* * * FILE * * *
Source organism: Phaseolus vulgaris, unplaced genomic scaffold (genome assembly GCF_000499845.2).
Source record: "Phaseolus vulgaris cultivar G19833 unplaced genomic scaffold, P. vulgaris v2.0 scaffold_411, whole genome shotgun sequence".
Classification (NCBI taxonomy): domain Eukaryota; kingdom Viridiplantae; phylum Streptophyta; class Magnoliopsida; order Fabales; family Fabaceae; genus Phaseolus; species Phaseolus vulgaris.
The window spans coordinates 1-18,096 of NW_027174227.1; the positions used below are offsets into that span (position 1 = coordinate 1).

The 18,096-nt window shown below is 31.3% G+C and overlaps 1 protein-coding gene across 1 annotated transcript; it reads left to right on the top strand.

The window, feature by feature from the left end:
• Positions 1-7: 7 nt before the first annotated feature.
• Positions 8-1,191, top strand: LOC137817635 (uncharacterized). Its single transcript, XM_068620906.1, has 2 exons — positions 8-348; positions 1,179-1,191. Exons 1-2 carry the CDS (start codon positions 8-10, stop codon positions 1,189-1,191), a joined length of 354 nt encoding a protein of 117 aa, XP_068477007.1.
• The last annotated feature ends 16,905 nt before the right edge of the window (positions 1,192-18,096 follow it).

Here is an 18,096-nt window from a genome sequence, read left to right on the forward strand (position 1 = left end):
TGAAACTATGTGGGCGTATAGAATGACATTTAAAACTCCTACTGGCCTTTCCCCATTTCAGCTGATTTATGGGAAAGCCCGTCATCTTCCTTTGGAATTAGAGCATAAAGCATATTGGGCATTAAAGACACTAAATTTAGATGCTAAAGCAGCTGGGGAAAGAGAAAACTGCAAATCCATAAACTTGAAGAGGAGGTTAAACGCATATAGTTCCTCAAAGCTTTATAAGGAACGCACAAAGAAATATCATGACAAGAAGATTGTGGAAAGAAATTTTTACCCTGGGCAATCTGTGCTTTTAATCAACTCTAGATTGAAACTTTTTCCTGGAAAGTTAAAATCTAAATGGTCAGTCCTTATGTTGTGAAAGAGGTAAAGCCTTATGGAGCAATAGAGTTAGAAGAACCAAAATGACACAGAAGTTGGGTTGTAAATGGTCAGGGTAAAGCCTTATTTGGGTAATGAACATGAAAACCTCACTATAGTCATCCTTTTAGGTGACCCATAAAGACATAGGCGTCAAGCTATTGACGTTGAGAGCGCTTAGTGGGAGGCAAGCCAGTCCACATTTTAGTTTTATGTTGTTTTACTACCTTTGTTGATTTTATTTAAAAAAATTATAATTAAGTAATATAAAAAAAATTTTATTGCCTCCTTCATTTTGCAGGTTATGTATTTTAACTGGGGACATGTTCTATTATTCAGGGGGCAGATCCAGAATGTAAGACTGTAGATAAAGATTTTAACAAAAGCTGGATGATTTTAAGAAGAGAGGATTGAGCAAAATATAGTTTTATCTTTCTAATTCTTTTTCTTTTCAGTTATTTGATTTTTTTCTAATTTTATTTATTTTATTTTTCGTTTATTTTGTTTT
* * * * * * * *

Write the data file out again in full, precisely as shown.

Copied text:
Source organism: Phaseolus vulgaris, unplaced genomic scaffold (genome assembly GCF_000499845.2).
Source record: "Phaseolus vulgaris cultivar G19833 unplaced genomic scaffold, P. vulgaris v2.0 scaffold_411, whole genome shotgun sequence".
Classification (NCBI taxonomy): domain Eukaryota; kingdom Viridiplantae; phylum Streptophyta; class Magnoliopsida; order Fabales; family Fabaceae; genus Phaseolus; species Phaseolus vulgaris.
The window spans coordinates 1-18,096 of NW_027174227.1; the positions used below are offsets into that span (position 1 = coordinate 1).

The 18,096-nt window shown below is 31.3% G+C and overlaps 1 protein-coding gene across 1 annotated transcript; it reads left to right on the top strand.

The window, feature by feature from the left end:
• Positions 1-7: 7 nt before the first annotated feature.
• Positions 8-1,191, top strand: LOC137817635 (uncharacterized). Its single transcript, XM_068620906.1, has 2 exons — positions 8-348; positions 1,179-1,191. Exons 1-2 carry the CDS (start codon positions 8-10, stop codon positions 1,189-1,191), a joined length of 354 nt encoding a protein of 117 aa, XP_068477007.1.
• The last annotated feature ends 16,905 nt before the right edge of the window (positions 1,192-18,096 follow it).

Here is an 18,096-nt window from a genome sequence, read left to right on the forward strand (position 1 = left end):
TGAAACTATGTGGGCGTATAGAATGACATTTAAAACTCCTACTGGCCTTTCCCCATTTCAGCTGATTTATGGGAAAGCCCGTCATCTTCCTTTGGAATTAGAGCATAAAGCATATTGGGCATTAAAGACACTAAATTTAGATGCTAAAGCAGCTGGGGAAAGAGAAAACTGCAAATCCATAAACTTGAAGAGGAGGTTAAACGCATATAGTTCCTCAAAGCTTTATAAGGAACGCACAAAGAAATATCATGACAAGAAGATTGTGGAAAGAAATTTTTACCCTGGGCAATCTGTGCTTTTAATCAACTCTAGATTGAAACTTTTTCCTGGAAAGTTAAAATCTAAATGGTCAGTCCTTATGTTGTGAAAGAGGTAAAGCCTTATGGAGCAATAGAGTTAGAAGAACCAAAATGACACAGAAGTTGGGTTGTAAATGGTCAGGGTAAAGCCTTATTTGGGTAATGAACATGAAAACCTCACTATAGTCATCCTTTTAGGTGACCCATAAAGACATAGGCGTCAAGCTATTGACGTTGAGAGCGCTTAGTGGGAGGCAAGCCAGTCCACATTTTAGTTTTATGTTGTTTTACTACCTTTGTTGATTTTATTTAAAAAAATTATAATTAAGTAATATAAAAAAAATTTTATTGCCTCCTTCATTTTGCAGGTTATGTATTTTAACTGGGGACATGTTCTATTATTCAGGGGGCAGATCCAGAATGTAAGACTGTAGATAAAGATTTTAACAAAAGCTGGATGATTTTAAGAAGAGAGGATTGAGCAAAATATAGTTTTATCTTTCTAATTCTTTTTCTTTTCAGTTATTTGATTTTTTTCTAATTTTATTTATTTTATTTTTCGTTTATTTTGTTTT